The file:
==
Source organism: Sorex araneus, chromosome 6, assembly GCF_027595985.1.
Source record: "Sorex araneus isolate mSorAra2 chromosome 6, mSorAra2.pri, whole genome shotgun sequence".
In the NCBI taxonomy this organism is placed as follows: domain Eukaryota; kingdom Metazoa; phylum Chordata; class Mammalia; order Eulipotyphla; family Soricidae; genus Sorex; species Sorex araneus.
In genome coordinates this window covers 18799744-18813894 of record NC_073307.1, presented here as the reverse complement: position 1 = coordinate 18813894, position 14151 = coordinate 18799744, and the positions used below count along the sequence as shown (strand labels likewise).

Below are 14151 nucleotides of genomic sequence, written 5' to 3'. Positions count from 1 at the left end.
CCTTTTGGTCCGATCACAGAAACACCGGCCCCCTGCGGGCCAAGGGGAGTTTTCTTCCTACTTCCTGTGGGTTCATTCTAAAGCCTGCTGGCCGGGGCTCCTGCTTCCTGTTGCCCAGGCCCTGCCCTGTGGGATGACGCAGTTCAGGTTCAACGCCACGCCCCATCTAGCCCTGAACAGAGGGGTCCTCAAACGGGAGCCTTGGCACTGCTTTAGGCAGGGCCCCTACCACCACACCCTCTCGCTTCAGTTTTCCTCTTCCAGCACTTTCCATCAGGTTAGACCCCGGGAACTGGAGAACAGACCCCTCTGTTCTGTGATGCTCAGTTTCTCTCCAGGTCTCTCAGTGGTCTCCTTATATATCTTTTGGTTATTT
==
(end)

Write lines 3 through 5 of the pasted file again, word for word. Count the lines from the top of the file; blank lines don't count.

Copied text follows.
In the NCBI taxonomy this organism is placed as follows: domain Eukaryota; kingdom Metazoa; phylum Chordata; class Mammalia; order Eulipotyphla; family Soricidae; genus Sorex; species Sorex araneus.
In genome coordinates this window covers 18799744-18813894 of record NC_073307.1, presented here as the reverse complement: position 1 = coordinate 18813894, position 14151 = coordinate 18799744, and the positions used below count along the sequence as shown (strand labels likewise).

Below are 14151 nucleotides of genomic sequence, written 5' to 3'. Positions count from 1 at the left end.